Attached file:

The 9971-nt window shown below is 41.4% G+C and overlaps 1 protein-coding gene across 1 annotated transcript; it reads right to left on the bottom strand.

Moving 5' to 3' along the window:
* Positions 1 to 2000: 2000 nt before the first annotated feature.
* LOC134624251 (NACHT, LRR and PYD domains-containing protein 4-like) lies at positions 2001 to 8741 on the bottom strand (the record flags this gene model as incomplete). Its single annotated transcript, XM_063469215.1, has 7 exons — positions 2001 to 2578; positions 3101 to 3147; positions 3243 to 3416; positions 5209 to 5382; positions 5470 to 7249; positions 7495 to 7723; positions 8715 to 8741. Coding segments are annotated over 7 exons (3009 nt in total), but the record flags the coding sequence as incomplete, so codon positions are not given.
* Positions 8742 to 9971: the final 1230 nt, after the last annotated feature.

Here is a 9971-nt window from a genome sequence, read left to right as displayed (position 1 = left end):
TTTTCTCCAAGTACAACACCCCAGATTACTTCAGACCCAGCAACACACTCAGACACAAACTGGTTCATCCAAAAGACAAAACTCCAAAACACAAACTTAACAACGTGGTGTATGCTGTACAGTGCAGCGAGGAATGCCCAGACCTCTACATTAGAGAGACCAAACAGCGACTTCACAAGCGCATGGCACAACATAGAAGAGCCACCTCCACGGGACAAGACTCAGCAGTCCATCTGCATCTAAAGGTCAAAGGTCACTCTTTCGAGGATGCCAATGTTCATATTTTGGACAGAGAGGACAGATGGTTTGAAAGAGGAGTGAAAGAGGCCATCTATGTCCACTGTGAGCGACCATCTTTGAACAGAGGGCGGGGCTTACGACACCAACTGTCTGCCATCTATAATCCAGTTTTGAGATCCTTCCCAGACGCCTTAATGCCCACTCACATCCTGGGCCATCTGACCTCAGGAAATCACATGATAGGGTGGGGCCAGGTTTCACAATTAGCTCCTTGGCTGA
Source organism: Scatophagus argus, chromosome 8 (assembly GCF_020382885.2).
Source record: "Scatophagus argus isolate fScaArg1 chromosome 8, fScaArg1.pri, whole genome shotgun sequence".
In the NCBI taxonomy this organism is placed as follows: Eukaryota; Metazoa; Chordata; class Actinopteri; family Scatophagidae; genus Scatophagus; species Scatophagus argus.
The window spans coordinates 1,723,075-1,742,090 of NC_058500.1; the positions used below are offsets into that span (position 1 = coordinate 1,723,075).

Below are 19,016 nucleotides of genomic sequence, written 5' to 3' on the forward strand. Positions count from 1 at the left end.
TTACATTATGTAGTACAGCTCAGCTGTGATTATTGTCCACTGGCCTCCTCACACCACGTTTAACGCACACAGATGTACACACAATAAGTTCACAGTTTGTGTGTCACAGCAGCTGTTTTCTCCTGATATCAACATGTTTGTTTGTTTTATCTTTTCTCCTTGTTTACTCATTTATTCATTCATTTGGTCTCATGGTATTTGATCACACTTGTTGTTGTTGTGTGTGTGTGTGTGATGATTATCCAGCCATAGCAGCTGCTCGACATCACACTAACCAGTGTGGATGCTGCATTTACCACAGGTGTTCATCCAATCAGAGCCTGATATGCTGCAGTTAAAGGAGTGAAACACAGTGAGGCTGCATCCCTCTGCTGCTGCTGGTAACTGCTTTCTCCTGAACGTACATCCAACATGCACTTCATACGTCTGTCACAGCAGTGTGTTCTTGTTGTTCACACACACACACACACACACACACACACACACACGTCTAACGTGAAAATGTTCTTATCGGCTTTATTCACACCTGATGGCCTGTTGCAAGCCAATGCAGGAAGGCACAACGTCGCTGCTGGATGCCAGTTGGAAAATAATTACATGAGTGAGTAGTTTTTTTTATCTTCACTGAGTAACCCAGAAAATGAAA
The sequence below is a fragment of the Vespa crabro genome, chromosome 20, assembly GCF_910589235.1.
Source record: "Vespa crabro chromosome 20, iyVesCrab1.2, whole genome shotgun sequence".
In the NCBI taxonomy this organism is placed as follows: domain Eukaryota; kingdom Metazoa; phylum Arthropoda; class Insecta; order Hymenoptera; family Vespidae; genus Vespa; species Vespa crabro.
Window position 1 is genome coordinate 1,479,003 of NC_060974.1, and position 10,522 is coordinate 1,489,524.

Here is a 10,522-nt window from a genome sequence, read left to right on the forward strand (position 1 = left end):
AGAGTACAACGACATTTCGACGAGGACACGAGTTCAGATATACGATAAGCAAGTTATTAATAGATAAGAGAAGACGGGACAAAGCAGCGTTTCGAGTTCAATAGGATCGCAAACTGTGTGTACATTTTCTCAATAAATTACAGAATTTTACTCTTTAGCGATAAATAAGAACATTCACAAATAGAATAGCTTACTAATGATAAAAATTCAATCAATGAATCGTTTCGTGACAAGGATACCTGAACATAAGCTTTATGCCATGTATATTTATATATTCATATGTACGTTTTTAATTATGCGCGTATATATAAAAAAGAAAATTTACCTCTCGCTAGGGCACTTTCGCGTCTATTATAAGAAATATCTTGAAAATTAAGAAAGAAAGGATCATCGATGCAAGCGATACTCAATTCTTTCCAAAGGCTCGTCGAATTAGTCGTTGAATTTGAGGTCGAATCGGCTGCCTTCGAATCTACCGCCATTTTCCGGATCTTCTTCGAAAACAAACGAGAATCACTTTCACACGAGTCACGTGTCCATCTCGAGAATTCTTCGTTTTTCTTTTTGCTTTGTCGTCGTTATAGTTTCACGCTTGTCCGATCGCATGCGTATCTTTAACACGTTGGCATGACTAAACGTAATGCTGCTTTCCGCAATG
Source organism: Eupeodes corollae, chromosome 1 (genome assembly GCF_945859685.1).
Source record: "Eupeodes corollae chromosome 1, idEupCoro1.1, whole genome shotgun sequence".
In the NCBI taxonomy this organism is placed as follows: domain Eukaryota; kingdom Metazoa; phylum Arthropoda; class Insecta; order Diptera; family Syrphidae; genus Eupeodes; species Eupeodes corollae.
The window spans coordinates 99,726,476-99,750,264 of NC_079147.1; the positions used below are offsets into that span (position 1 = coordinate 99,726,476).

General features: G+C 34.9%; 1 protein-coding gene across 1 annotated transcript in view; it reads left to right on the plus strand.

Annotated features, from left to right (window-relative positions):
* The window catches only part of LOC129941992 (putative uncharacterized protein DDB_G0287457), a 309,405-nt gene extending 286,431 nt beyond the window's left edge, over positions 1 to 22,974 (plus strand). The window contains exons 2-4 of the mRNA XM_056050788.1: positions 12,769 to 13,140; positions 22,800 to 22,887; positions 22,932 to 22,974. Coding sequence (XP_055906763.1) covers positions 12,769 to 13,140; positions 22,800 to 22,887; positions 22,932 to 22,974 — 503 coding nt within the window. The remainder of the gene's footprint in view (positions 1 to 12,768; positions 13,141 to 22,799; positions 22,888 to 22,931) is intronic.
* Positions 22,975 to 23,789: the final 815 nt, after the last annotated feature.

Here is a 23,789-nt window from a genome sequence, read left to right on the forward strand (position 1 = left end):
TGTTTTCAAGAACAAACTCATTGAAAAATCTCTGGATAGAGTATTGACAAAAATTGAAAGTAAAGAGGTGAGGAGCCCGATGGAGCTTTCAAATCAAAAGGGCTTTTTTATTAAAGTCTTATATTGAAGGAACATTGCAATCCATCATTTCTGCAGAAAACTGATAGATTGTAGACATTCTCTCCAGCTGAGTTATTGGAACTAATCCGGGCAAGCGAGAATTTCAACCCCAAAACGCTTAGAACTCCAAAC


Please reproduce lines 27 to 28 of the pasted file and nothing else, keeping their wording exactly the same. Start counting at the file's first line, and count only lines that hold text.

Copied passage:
* Positions 22,975 to 23,789: the final 815 nt, after the last annotated feature.

Here is a 23,789-nt window from a genome sequence, read left to right on the forward strand (position 1 = left end):